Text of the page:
The Checkpoint report also encourages managers to link directly into an online system called Checkpoint SkillBuilder, which takes them through the step-by-step process of developing a comprehensive and personalized development plan. You can read more about the Checkpoint system on the Web at www.profilesvictoria.com.au
Round and Round;
The upshot is a more detailed and objective assessment of a manager's strengths, and of any areas where additional development might be required. This assessment then forms the basis of a development plan between managers and their bosses-whereas the managers are fully aware of the dynamics of their relationships with the people around them, they are also effectively locked into the organisation by the commitment of the organisation to their ongoing skill development. After a period of six or 12 months, the process is run again; the effectiveness of the development plan is assessed; and new development goals are set for the following period.
Multi-Rater Feedback vs. Boss-Down Appraisals
There are several reasons managers at all levels are eagerly embracing this approach to performance appraisal.
Equitable For the manager being appraised, multi-rater appraisals differ from boss-down appraisals in the same way that judge and jury courts differ from "hanging-judge" courts. Managers benefit from a wide variety of feedback upon their actual job performance, and, to be deemed top-performing managers, are no longer solely dependent upon the extent to which they have developed a good rapport with their direct boss.
Proven Effectiveness For the appraising boss, a positive change is more likely when an appraisal draws upon multiple sources trusted by the manager. Multi-rater appraisals are more effective than boss-down appraisals in driving a manager to make necessary behavioural changes or to improve management skills. If your boss says you need some improvement in some particular area, you may think, "What would she know" or explain it away as a personality thing. If, however, 11 different people of your choosing, people with whom you work closely and whose views you trust and value, send you the same message, you really have to listen.
Team Motivation Multi-rater feedback systems also have a positive team-building effect. Research has proven the motivating value of the exercise for those involved as reviewers. Your people are sent a clear message that their opinions are valued, and they can help effect positive change in the management where required. Traditional reviews have given way to this much more effective tool for management development, as Fortune 500 organisations are mandating their use.
Used regularly as an integral part of a strategic development plan, 360-degree appraisals can lead to more consistent management development, better alignment of corporate goals with personal-development objectives, more open communication, and better team balance.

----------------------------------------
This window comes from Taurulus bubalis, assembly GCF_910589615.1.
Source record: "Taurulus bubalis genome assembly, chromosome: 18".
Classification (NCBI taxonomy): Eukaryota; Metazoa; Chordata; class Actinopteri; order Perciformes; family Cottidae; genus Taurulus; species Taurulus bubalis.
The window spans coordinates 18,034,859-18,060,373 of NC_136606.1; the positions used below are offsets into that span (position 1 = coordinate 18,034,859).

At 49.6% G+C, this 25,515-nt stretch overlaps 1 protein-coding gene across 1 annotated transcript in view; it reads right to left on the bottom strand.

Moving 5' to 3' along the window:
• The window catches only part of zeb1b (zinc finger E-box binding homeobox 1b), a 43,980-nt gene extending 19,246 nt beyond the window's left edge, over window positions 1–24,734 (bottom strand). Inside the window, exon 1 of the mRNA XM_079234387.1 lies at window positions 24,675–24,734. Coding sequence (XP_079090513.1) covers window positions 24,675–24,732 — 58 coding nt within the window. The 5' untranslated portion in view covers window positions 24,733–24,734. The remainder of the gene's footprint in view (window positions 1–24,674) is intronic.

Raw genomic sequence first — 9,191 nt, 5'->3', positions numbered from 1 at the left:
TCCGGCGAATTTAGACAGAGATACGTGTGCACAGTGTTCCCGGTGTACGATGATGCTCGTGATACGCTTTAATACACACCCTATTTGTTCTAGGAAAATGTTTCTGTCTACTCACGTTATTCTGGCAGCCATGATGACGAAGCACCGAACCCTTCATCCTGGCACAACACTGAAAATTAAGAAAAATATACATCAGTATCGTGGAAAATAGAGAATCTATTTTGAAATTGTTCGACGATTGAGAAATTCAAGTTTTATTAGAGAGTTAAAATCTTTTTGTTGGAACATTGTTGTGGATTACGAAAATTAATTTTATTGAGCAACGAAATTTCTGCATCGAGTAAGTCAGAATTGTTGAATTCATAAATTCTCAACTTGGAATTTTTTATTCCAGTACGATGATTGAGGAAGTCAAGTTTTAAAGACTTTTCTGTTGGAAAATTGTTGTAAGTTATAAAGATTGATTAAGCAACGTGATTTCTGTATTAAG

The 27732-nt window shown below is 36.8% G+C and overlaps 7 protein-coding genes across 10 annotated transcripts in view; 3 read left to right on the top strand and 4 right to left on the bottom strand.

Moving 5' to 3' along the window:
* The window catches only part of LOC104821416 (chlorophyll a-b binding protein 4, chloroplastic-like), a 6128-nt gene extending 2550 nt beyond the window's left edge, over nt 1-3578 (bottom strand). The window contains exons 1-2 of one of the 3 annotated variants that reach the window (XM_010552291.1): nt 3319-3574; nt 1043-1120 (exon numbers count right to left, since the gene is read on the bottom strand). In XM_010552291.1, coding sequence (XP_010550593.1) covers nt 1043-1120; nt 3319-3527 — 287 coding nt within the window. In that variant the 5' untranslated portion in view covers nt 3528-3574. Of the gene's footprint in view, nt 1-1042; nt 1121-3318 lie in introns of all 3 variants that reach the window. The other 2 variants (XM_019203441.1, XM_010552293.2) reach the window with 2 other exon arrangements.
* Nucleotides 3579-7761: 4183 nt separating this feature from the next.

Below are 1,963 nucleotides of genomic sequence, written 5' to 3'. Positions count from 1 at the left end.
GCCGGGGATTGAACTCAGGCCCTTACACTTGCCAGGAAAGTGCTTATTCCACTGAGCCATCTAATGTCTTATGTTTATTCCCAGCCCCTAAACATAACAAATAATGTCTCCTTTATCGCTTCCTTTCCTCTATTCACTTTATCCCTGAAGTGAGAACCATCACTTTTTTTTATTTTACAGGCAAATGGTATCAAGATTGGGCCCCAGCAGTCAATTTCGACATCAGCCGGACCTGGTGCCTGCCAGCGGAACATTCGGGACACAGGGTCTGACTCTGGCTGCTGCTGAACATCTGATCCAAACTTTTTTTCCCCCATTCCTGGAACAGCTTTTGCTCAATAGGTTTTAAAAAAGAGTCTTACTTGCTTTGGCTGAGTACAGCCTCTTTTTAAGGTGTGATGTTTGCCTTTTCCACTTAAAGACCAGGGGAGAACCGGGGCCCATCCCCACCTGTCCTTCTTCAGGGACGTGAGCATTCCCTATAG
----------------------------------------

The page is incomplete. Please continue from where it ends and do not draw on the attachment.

IN THIS ISSUE
America's Most Productive Thrive Through Turmoil
How to Become an Employer of Choice
A Snapshot of Success in the Insurance Industry
WHAT'S ON AT PROFILES
Tues 27th October
2pm - 4pm
There is no seminar scheduled for October.
PRODUCT OF THE MONTH
Team building may be one of the most valuable activities you can do for your business. Profiles Team Analysis™ helps managers and organisations to:
1. Learn to build effective teams. Find the right balance that will help the team leader assemble and shape a team into something more than just a group of individuals.
2. Reduce workplace conflict and get team members to work together. Help team leaders find ways to coach team members through conflicts and use them to the team's advantage
3. Build a team with great chemistry. Identify the core characteristics of individual team members and use them to build a well-balanced team .
4. Learn how to handle team conflict. Inspire individuals to look beyond their differences and come together to work together effectively.
5. Build effective relationships with remote teams. Manage teams in any location – especially those who participate in multiple projects with multiple teams.
6. Get the best performance from multi-generational teams. Empower team members to learn from each other and use their differences to propel the team to success.
Call us now for a 30% discount on RRP for all PTAs ordered during September and October 2009.
”The real source of wealth and capital in this new era is not material things. It is the human mind, the human spirit, the human imagination, and our faith in the future.”
– Steve Forbes, president and CEO of Forbes
“It is an immutable law in business that words are words, explanations are explanations, promises are promises, but only performance is reality.” – Hal Geneen, American businessman
“When you're trying to create things that are new, you have to be prepared to be on the edge of risk.” – Michael Eisner,
former CEO of The Walt Disney Company
For further information please contact
Profiles International -Victoria
T: 1300 PROFILES
(1300 776 345)